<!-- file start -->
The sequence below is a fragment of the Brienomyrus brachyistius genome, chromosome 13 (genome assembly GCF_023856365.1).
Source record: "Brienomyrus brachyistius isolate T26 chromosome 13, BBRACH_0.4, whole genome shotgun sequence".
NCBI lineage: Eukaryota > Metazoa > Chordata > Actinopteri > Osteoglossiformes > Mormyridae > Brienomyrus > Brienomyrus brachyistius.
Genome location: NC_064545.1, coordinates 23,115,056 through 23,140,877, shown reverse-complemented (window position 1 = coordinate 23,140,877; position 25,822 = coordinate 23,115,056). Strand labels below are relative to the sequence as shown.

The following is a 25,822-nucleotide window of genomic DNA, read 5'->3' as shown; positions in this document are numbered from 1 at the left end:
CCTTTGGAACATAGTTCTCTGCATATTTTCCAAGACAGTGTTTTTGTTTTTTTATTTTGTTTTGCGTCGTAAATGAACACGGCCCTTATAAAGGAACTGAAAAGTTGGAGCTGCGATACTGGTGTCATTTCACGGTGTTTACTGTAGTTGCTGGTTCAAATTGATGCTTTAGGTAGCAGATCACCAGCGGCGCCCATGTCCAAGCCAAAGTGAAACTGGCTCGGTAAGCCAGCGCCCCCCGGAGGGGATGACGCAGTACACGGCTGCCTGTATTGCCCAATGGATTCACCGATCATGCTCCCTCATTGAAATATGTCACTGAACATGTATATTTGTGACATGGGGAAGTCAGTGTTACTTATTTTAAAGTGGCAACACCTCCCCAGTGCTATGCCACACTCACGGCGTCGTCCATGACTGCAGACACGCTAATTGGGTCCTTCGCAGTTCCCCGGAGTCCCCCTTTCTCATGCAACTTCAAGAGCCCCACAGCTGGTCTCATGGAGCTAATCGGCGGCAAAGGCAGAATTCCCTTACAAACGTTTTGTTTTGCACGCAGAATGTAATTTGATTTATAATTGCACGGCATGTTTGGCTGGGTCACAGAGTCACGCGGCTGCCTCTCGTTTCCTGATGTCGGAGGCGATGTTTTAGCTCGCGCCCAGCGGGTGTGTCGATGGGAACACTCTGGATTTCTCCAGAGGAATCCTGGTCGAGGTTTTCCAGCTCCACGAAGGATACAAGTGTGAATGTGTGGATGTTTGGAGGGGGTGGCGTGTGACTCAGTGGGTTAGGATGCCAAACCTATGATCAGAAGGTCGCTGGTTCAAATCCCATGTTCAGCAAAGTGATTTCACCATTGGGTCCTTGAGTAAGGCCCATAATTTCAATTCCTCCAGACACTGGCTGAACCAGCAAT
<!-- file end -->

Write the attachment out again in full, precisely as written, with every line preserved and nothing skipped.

The sequence below is a fragment of the Brienomyrus brachyistius genome, chromosome 13 (genome assembly GCF_023856365.1).
Source record: "Brienomyrus brachyistius isolate T26 chromosome 13, BBRACH_0.4, whole genome shotgun sequence".
NCBI lineage: Eukaryota > Metazoa > Chordata > Actinopteri > Osteoglossiformes > Mormyridae > Brienomyrus > Brienomyrus brachyistius.
Genome location: NC_064545.1, coordinates 23,115,056 through 23,140,877, shown reverse-complemented (window position 1 = coordinate 23,140,877; position 25,822 = coordinate 23,115,056). Strand labels below are relative to the sequence as shown.

The following is a 25,822-nucleotide window of genomic DNA, read 5'->3' as shown; positions in this document are numbered from 1 at the left end:
CCTTTGGAACATAGTTCTCTGCATATTTTCCAAGACAGTGTTTTTGTTTTTTTATTTTGTTTTGCGTCGTAAATGAACACGGCCCTTATAAAGGAACTGAAAAGTTGGAGCTGCGATACTGGTGTCATTTCACGGTGTTTACTGTAGTTGCTGGTTCAAATTGATGCTTTAGGTAGCAGATCACCAGCGGCGCCCATGTCCAAGCCAAAGTGAAACTGGCTCGGTAAGCCAGCGCCCCCCGGAGGGGATGACGCAGTACACGGCTGCCTGTATTGCCCAATGGATTCACCGATCATGCTCCCTCATTGAAATATGTCACTGAACATGTATATTTGTGACATGGGGAAGTCAGTGTTACTTATTTTAAAGTGGCAACACCTCCCCAGTGCTATGCCACACTCACGGCGTCGTCCATGACTGCAGACACGCTAATTGGGTCCTTCGCAGTTCCCCGGAGTCCCCCTTTCTCATGCAACTTCAAGAGCCCCACAGCTGGTCTCATGGAGCTAATCGGCGGCAAAGGCAGAATTCCCTTACAAACGTTTTGTTTTGCACGCAGAATGTAATTTGATTTATAATTGCACGGCATGTTTGGCTGGGTCACAGAGTCACGCGGCTGCCTCTCGTTTCCTGATGTCGGAGGCGATGTTTTAGCTCGCGCCCAGCGGGTGTGTCGATGGGAACACTCTGGATTTCTCCAGAGGAATCCTGGTCGAGGTTTTCCAGCTCCACGAAGGATACAAGTGTGAATGTGTGGATGTTTGGAGGGGGTGGCGTGTGACTCAGTGGGTTAGGATGCCAAACCTATGATCAGAAGGTCGCTGGTTCAAATCCCATGTTCAGCAAAGTGATTTCACCATTGGGTCCTTGAGTAAGGCCCATAATTTCAATTCCTCCAGACACTGGCTGAACCAGCAAT